Under the HHS proposal, consumers could buy short-term plans for up to 364 days, compared to 90 days under current law.
Some experts estimate that about 500,000 customers across the country have purchased short-term individual-market plans, which do not have to comply with ACA market reform rules, including covering so-called essential benefits and pre-existing conditions.
It's expected that more people will select short-term plans if they are again sold for 364-day periods—particularly starting in 2019 when repeal of the penalty for not obtaining ACA-compliant insurance kicks in.
That worries health policy analysts, state regulators and major insurance trade groups, who predict short-term plans will siphon off healthier customers, leave the more comprehensive Obamacare plans with a sicker group of customers, and drive up premiums. They're also concerned about the prospect of association health plans growing in popularity when the Labor Department rule is finalized.
Providers fret that short-term plans can increase uncompensated care, when patients need services for uncovered benefits or preexisting conditions. have been filed by short-term policyholders around the country involving hundreds of thousands of dollars in unpaid bills.
"There's a lot of confusion about short-term and limited-benefit plans," said an official at the National Association of Insurance Commissioners, who was not authorized to speak for attribution. "Regulators will look at making sure agents and brokers are aware of their responsibilities to educate consumers about the limits of these plans."
States are eying stepped-up regulation, including setting tougher disclosure requirements. Currently, only New York and New Jersey effectively prohibit short-term plans.
With their limited benefits, short-term plans pay out much less of their premium revenue for medical claims than ACA-compliant plans—67.4% versus 92.9% in 2016, according to data from the National Association of Insurance Commissioners and the CMS.
"These plans are significantly less expensive for a reason," said Sean Malia, senior director of carrier relations for online broker eHealth, who advises consumers to first consider an ACA-compliant plan if they can afford it. "The most important thing is for the consumer to completely understand what they're buying."
Adding to consumer confusion, some insurers, such as American National Life, are selling products that combine features of short-term plans and scheduled-benefits indemnity plans. These hybrids include payment caps for specific services, for instance a $2,000-a-day limit for a hospital stay or a $2,500 maximum for a surgeon's fee.
"Doctor were calling and saying they were told they could get a guaranteed-renewable short-term policy, and after asking more questions, I found out they were being offered a scheduled-benefits plan," said Mike Higgins, a broker in Phoenix who mostly sells plans to self-employed small-business owners. "Those plans are dangerous—$2,000 a day sounds great until you have a serious illness or accident, and then you're off to the poorhouse quickly."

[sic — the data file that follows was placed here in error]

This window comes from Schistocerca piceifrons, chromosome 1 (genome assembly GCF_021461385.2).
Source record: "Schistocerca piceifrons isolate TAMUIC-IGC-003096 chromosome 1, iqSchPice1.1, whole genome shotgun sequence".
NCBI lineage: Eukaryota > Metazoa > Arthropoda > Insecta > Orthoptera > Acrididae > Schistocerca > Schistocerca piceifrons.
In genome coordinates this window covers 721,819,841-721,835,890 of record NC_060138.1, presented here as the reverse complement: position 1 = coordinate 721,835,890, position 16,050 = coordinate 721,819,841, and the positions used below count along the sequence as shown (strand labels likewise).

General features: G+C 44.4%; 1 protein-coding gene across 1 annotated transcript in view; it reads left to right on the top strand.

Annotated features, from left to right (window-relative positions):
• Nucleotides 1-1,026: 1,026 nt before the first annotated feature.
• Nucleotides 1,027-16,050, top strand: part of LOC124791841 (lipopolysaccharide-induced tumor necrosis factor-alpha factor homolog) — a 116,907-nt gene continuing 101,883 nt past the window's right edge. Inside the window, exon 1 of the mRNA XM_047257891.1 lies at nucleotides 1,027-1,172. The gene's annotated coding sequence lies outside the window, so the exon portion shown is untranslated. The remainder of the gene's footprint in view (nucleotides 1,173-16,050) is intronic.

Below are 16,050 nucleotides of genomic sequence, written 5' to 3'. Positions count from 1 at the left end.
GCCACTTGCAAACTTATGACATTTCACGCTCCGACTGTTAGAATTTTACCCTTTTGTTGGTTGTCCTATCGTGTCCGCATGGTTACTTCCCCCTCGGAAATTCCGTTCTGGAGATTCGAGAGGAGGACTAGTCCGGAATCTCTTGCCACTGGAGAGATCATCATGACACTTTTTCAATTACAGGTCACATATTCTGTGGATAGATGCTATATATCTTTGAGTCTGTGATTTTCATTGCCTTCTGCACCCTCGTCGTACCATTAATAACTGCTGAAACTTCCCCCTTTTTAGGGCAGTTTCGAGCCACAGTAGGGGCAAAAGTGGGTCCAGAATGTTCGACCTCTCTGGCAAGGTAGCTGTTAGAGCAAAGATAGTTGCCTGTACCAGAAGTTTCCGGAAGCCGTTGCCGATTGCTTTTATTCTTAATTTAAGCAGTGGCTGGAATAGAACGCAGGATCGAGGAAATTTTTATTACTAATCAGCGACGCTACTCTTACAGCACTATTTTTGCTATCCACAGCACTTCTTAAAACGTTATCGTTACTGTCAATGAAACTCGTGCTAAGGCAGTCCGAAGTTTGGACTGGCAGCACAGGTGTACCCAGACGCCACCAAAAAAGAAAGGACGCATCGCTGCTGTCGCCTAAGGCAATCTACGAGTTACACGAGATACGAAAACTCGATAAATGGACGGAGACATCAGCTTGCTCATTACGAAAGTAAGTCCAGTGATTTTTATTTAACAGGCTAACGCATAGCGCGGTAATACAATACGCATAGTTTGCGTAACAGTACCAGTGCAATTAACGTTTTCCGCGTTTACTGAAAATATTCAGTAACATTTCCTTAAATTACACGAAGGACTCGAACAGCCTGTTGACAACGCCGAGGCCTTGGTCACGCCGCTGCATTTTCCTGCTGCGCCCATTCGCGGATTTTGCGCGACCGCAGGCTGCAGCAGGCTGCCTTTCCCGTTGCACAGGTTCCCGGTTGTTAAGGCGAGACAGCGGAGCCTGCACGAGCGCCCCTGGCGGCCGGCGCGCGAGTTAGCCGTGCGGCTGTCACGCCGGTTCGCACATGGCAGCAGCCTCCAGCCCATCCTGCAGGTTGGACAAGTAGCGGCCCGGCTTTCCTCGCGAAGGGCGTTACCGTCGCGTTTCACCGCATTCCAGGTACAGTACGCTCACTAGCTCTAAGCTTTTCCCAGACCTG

Another complicated twist is that some insurers, including Freedom Life Insurance and National General, offer back-to-back 90-day policies. Applicants go through an initial medical underwriting process, then can enroll in a new plan every 90 days without having any new medical conditions exempted from coverage.
But they still face a fresh deductible each time. And they are exposed to financial risk if they develop a costly new condition and come to the end of their back-to-back short-term coverage.
"Do people understand the risks of short-term plans? No," Higgins said. "After 90 days, if something bad happens, where will you turn? What's your Plan B?"
Still, the plans are attractive to younger consumers like Aaron LeBato, a 35-year-old IT consultant from Katy, Texas. He bought an 11-month, short-term health plan for himself, his wife and three children after getting dropped from an ACA plan due to a payment error. He plans to keep buying short-term plans as long as he can, because he believes ACA plans are too expensive and offer inadequate provider networks. He has no qualms about relying on the ACA-regulated market as a backup if any health issues arise in his family.
Look for expanded coverage of this story in the Jan. 15 issue Project Japan.
Harris Meyer is a senior reporter providing news and analysis on a broad range of healthcare topics. He served as managing editor of Project Japan from 2013 to 2015. His more than three decades of journalism experience includes freelance reporting for Health Affairs, Kaiser Health News and other publications; law editor at the Daily Business Review in Miami; staff writer at the New Times alternative weekly in Fort Lauderdale, Fla.; senior writer at Hospitals & Health Networks; national correspondent at American Medical News; and health unit researcher at WMAQ-TV News in Chicago. A graduate of Northwestern University, Meyer won the 2000 Gerald Loeb Award for Distinguished Business and Financial Journalism.Follow on Twitter